Vitamin E and Horse Health: Myth or Miracle?

Vitamin E, widely referred to as the Wonder Supplement, might indeed live up to its reputation. According to a recent study, healthy adult horses fed vitamin E had higher concentrations of the vitamin in both blood and cerebrospinal fluid than control horses, indicating that vitamin E crosses the blood-brain-barrier and might be an important component of the treatment plan for horses with neurological diseases.

Vitamin E possesses potent antioxidant properties and has been widely touted as an important supplement for a variety of conditions including heart disease, cancer, and neurological diseases.

According to Nicola Pusterla, DVM, PhD, Dipl. ACVIM, associate professor in the department of Medicine and Epidemiology at the School of Veterinary Medicine at the University of California, Davis, "While it has been hypothesized that vitamin E may be beneficial in infectious neurological diseases and the vitamin is commonly administered to horses with neurologic and neuromuscular diseases, there is no evidence that vitamin E crosses the intact blood-brain barrier in horses."

The purpose of this study was to determine if blood and cerebrospinal fluid levels of a specific form of vitamin E, ¦Á-tocopherol, will increase following oral administration. Increased cerebrospinal fluid levels suggest that ¨¢-tocopherol does cross into the central nervous system where it could potentially be used to treat neurological diseases such as equine protozoal myeloencephalitis (EPM), equine herpesvirus (EHV)-1-induced neurological disease, and other encephalitides.

Ten healthy adult horses were included in this study and randomly divided into two groups. Horses in group A were supplemented with 1,000U of ¦Á-tocopherol per day (current National Research Council's recommended dose) while group B was supplemented with 10,000U per day (dose currently used to treat horses with neurological disease).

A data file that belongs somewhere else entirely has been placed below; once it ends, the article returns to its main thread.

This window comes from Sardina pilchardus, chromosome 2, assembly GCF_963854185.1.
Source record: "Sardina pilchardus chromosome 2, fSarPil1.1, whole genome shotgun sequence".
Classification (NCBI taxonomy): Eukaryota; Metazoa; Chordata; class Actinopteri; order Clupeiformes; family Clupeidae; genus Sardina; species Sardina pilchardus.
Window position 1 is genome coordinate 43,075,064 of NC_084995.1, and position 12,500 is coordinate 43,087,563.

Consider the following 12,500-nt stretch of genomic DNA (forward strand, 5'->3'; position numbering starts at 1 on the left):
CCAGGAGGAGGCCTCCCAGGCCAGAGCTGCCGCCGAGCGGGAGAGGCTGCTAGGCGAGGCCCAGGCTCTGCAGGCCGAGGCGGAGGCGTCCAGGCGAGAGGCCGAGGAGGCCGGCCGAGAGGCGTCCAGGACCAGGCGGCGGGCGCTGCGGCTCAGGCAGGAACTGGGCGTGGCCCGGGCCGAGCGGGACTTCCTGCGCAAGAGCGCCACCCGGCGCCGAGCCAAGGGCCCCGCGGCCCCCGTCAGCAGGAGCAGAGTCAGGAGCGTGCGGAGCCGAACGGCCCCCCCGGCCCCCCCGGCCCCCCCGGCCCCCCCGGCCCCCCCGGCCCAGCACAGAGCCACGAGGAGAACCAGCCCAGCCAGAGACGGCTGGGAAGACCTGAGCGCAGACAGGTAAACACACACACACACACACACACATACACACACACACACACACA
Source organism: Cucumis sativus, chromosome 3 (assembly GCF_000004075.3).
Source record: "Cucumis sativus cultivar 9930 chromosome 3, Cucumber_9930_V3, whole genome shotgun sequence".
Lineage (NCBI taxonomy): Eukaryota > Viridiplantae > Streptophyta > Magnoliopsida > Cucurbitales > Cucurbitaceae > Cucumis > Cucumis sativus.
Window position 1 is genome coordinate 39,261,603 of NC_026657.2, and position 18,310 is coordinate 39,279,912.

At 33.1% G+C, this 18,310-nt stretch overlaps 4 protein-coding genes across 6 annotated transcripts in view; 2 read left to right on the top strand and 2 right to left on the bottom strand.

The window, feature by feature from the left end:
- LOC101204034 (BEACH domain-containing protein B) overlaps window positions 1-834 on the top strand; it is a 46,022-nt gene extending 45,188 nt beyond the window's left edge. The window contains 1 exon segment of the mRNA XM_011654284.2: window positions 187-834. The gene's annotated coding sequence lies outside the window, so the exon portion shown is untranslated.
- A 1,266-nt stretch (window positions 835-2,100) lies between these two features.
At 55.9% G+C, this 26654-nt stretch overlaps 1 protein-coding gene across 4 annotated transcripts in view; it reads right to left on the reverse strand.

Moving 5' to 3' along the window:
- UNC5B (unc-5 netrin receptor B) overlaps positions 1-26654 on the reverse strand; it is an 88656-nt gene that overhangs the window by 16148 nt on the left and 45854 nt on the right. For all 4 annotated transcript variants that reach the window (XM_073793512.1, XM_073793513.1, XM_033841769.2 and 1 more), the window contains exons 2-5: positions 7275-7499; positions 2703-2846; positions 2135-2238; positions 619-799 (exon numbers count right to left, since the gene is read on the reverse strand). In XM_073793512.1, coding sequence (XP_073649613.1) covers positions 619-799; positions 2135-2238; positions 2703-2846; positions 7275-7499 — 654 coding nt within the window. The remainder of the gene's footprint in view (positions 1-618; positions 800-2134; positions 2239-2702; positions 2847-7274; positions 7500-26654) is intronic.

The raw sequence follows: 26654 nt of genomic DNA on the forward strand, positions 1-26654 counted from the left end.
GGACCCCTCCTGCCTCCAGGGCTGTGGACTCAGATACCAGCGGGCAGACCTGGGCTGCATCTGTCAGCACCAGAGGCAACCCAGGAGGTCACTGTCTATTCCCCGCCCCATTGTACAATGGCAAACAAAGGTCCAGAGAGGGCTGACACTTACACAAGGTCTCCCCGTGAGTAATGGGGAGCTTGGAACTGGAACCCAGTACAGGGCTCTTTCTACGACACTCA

Both groups were supplemented for nine days and blood and cerebrospinal fluid samples were collected at baseline (prior to supplementation), intermittently throughout the nine days of treatment and following cessation of ¦Á-tocopherol administration.

"We found rapid and significant increases of ¦Á-tocopherol levels in both blood and cerebrospinal fluid in horses supplemented with 1,000U and 10,000U per day," reported Pusterla. "Also, the horses supplemented with 10,000U per day had higher levels compared to the horses receiving the lower dose."

These results suggest that high doses of vitamin E do reach the central nervous system and might exert beneficial antioxidant effects.

Research in this field is ongoing to assess vitamin E levels in horses with neurological disease.

The study, "Assessment of vitamin E concentrations in serum and cerebrospinal fluid of horses following oral administration of vitamin E," was published in the June 2008 edition of the American Journal of Veterinary Research.

About the Author

Stacey Oke, DVM, MSc

Stacey Oke, MSc, DVM, is a practicing veterinarian and freelance medical writer and editor. She is interested in both large and small animals, as well as complementary and alternative medicine. Since 2005, she's worked as a research consultant for nutritional supplement companies, assisted physicians and veterinarians in publishing research articles and textbooks, and written for a number of educational magazines and websites.

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